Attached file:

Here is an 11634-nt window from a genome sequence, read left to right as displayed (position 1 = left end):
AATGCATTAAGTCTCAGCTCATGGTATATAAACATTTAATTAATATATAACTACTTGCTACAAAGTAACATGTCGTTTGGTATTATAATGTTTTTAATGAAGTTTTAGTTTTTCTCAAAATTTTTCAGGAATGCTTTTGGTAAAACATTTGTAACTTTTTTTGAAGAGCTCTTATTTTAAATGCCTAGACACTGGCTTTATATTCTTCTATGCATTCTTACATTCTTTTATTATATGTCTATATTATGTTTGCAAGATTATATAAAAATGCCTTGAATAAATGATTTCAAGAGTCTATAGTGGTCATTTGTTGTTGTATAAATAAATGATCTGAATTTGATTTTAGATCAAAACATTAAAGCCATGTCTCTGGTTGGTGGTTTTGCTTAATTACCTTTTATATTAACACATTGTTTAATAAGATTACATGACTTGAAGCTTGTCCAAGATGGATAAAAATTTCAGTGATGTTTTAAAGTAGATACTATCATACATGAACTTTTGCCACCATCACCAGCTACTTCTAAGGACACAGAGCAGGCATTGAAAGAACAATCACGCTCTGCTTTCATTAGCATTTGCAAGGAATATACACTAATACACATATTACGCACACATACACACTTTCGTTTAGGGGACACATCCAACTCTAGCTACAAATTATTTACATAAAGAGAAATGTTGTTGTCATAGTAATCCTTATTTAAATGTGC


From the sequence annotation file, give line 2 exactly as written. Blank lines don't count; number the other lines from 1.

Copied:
AATGCATTAAGTCTCAGCTCATGGTATATAAACATTTAATTAATATATAACTACTTGCTACAAAGTAACATGTCGTTTGGTATTATAATGTTTTTAATGAAGTTTTAGTTTTTCTCAAAATTTTTCAGGAATGCTTTTGGTAAAACATTTGTAACTTTTTTTGAAGAGCTCTTATTTTAAATGCCTAGACACTGGCTTTATATTCTTCTATGCATTCTTACATTCTTTTATTATATGTCTATATTATGTTTGCAAGATTATATAAAAATGCCTTGAATAAATGATTTCAAGAGTCTATAGTGGTCATTTGTTGTTGTATAAATAAATGATCTGAATTTGATTTTAGATCAAAACATTAAAGCCATGTCTCTGGTTGGTGGTTTTGCTTAATTACCTTTTATATTAACACATTGTTTAATAAGATTACATGACTTGAAGCTTGTCCAAGATGGATAAAAATTTCAGTGATGTTTTAAAGTAGATACTATCATACATGAACTTTTGCCACCATCACCAGCTACTTCTAAGGACACAGAGCAGGCATTGAAAGAACAATCACGCTCTGCTTTCATTAGCATTTGCAAGGAATATACACTAATACACATATTACGCACACATACACACTTTCGTTTAGGGGACACATCCAACTCTAGCTACAAATTATTTACATAAAGAGAAATGTTGTTGTCATAGTAATCCTTATTTAAATGTGC